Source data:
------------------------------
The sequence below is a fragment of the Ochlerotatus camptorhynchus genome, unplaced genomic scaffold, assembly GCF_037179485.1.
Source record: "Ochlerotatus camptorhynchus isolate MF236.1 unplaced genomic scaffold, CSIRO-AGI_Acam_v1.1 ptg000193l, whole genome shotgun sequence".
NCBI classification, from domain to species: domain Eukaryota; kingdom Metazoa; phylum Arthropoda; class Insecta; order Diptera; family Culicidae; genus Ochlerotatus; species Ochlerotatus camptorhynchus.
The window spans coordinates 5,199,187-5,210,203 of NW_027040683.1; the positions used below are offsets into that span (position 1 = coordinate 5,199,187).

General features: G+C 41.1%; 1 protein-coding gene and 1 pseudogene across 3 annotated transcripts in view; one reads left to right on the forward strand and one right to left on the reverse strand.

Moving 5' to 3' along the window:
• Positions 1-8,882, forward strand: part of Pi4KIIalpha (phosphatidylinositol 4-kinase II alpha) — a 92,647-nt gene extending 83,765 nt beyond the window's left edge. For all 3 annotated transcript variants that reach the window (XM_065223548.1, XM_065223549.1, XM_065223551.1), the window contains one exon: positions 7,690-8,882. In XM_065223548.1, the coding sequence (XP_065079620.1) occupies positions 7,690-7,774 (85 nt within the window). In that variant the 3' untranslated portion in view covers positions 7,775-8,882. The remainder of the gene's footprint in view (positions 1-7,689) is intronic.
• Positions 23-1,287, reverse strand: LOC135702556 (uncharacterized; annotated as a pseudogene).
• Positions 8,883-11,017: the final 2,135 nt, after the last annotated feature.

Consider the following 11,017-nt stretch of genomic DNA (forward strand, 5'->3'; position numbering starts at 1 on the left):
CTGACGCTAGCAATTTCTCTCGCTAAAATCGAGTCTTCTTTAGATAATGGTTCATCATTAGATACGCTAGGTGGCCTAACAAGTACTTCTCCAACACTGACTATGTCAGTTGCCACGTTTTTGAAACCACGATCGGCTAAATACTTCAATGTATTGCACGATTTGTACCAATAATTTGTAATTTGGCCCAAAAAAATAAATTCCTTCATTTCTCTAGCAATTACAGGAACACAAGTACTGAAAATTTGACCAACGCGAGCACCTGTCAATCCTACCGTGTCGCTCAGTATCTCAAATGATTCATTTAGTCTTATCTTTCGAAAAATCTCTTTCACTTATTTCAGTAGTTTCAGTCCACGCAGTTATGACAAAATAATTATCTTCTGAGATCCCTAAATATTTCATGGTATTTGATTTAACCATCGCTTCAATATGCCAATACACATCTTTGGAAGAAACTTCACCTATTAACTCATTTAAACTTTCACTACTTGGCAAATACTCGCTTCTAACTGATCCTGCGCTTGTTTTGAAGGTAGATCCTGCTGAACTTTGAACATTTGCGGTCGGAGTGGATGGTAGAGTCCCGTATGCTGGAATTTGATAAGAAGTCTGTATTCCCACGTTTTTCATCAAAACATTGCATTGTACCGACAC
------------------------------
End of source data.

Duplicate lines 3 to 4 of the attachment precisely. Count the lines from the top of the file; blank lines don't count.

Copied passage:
NCBI classification, from domain to species: domain Eukaryota; kingdom Metazoa; phylum Arthropoda; class Insecta; order Diptera; family Culicidae; genus Ochlerotatus; species Ochlerotatus camptorhynchus.
The window spans coordinates 5,199,187-5,210,203 of NW_027040683.1; the positions used below are offsets into that span (position 1 = coordinate 5,199,187).